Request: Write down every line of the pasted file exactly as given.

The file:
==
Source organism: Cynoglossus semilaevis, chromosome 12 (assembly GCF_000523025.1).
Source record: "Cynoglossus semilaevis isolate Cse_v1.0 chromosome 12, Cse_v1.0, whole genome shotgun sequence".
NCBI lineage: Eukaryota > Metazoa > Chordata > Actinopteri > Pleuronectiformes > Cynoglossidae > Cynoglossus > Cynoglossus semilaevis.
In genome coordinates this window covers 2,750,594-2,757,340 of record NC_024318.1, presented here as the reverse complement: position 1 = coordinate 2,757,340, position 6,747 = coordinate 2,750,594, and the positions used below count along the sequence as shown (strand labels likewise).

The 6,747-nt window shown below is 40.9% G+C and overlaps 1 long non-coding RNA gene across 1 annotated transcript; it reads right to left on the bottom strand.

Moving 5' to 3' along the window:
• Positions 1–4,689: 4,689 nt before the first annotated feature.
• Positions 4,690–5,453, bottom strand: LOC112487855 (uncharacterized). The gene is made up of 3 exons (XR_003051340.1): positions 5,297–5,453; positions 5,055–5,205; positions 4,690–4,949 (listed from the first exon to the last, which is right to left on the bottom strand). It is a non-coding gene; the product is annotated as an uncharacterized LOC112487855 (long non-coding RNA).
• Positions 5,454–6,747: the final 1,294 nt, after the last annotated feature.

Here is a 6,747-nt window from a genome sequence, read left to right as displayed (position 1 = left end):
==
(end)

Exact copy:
Source organism: Cynoglossus semilaevis, chromosome 12 (assembly GCF_000523025.1).
Source record: "Cynoglossus semilaevis isolate Cse_v1.0 chromosome 12, Cse_v1.0, whole genome shotgun sequence".
NCBI lineage: Eukaryota > Metazoa > Chordata > Actinopteri > Pleuronectiformes > Cynoglossidae > Cynoglossus > Cynoglossus semilaevis.
In genome coordinates this window covers 2,750,594-2,757,340 of record NC_024318.1, presented here as the reverse complement: position 1 = coordinate 2,757,340, position 6,747 = coordinate 2,750,594, and the positions used below count along the sequence as shown (strand labels likewise).

The 6,747-nt window shown below is 40.9% G+C and overlaps 1 long non-coding RNA gene across 1 annotated transcript; it reads right to left on the bottom strand.

Moving 5' to 3' along the window:
• Positions 1–4,689: 4,689 nt before the first annotated feature.
• Positions 4,690–5,453, bottom strand: LOC112487855 (uncharacterized). The gene is made up of 3 exons (XR_003051340.1): positions 5,297–5,453; positions 5,055–5,205; positions 4,690–4,949 (listed from the first exon to the last, which is right to left on the bottom strand). It is a non-coding gene; the product is annotated as an uncharacterized LOC112487855 (long non-coding RNA).
• Positions 5,454–6,747: the final 1,294 nt, after the last annotated feature.

Here is a 6,747-nt window from a genome sequence, read left to right as displayed (position 1 = left end):